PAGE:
“Will there be naked people there?”
I mean, it is a reasonable question, right?
We were headed on a field trip to the High Museum to see the modern exhibit Fast Forward, and the one thing on my daughter’s mind was whether naked people would be there or not. It is a common question from them: why are there so many naked people in art?
While at the studio recently, I decided to do my own naked people inventory…because, what else was I to do there, paint?
If I ever serve you a cup of coffee in this cup, beware! Your cup of joe about a third down will turn into a…
…cup of joes! Tally so far: 3 naked people.
My friend bought this for me in Norway. I guess for her naked men swirling in a coffee cup equates perfect birthday gift for Angela. I find this hysterical, with a side of squirm that the men look like Dr. Oz. Anyway…
The torso, with all the superfluous stuff cut off, is my most exquisite naked specimen. I guess the skeleton counts, too–no clothes, skin, or muscles? Tally so far: 5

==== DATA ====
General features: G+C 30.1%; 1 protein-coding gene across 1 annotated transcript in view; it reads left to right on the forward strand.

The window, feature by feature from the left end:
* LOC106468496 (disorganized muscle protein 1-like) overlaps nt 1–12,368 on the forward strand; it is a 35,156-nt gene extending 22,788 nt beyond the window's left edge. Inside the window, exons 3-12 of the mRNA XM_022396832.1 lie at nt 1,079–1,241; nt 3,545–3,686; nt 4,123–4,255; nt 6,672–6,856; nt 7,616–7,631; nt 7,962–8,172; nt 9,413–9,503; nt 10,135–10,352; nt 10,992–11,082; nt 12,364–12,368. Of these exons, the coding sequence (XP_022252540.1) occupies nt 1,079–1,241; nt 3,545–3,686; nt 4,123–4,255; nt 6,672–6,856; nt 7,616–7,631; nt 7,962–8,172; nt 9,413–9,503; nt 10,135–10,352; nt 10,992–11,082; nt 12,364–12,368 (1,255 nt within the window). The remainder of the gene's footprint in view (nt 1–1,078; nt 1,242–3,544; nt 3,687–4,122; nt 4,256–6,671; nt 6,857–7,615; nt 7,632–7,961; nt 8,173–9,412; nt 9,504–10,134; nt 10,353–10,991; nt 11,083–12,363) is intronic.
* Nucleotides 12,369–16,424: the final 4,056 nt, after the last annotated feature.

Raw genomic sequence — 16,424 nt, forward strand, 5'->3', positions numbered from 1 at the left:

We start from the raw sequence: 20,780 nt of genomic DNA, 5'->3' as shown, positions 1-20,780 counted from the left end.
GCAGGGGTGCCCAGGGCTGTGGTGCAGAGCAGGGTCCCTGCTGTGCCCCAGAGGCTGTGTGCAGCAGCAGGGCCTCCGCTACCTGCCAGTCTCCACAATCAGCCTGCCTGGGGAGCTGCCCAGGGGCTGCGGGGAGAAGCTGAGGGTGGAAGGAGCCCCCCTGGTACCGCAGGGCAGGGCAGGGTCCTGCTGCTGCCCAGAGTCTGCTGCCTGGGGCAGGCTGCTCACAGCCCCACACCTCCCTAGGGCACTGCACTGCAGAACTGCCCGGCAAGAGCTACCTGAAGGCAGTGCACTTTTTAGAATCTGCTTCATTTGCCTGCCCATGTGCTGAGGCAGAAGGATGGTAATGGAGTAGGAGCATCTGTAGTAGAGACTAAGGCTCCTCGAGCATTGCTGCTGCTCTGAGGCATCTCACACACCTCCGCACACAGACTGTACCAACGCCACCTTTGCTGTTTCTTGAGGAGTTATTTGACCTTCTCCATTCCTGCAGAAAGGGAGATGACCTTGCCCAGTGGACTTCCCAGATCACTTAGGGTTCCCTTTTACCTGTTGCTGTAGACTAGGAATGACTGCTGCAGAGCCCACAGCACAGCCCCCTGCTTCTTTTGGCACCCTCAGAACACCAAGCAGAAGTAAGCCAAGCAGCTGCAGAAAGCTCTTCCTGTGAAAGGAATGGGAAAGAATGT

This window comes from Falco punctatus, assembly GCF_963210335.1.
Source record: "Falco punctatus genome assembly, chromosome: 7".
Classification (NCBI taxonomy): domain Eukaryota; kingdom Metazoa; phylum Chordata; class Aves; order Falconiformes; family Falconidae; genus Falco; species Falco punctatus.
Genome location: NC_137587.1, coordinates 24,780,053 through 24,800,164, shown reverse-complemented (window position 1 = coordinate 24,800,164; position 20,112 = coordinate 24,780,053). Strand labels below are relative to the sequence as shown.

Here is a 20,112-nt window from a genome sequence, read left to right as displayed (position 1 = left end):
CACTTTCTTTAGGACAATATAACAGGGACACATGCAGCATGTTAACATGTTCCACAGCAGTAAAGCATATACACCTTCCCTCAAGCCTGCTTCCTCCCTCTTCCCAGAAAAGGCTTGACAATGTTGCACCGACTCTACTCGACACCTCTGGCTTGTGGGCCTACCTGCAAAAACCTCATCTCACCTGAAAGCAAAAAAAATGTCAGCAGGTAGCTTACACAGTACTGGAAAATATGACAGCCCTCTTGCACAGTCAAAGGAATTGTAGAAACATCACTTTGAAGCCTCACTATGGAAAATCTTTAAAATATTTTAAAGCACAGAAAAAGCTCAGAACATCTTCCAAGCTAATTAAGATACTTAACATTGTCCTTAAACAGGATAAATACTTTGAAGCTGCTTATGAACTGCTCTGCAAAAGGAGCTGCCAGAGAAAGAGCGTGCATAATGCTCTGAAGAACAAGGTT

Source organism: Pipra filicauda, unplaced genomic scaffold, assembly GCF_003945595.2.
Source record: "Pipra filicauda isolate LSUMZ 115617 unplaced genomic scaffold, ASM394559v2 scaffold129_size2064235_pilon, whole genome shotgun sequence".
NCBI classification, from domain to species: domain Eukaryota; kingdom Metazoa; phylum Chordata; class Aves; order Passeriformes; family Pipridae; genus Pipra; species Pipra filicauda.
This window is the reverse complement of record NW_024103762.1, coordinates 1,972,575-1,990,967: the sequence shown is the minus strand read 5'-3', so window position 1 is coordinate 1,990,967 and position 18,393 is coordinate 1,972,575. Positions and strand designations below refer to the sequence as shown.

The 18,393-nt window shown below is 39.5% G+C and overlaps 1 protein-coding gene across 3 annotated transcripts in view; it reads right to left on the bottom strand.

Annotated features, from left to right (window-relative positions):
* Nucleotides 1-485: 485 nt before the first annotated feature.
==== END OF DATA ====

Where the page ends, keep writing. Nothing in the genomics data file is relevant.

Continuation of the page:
I found this intaglio at Scott Antique Market (coincidentally from the same dealer who sold me the torso, just a year apart…here comes the lady who likes naked ladies). Four ladies crammed in that frame brings the tally to 9.
The mannequin legs on a visit to the studio make the tally 10. Hey, let me introduce you to the torso…I think you two would make a great pair.
That orange canvas in the back has a sketch of the torso, 11.
How stiff are your rules here? Do internal organs count? Okay, good, then we’re up to 12.
Almost naked…12 1/2.
Okay, I cheated here with the cropping. She has on a strapless dress so we’ll just round up to 13.
Thirteen naked people…and then it was back to painting again. Sometimes a girl just needs to take a break.
Back to the High, art didn’t disappoint, there were naked people. But the most spellbinding visual was Sarah Sze’s installation. The fact that my children didn’t knock it over: more amazing than a studioful of naked people.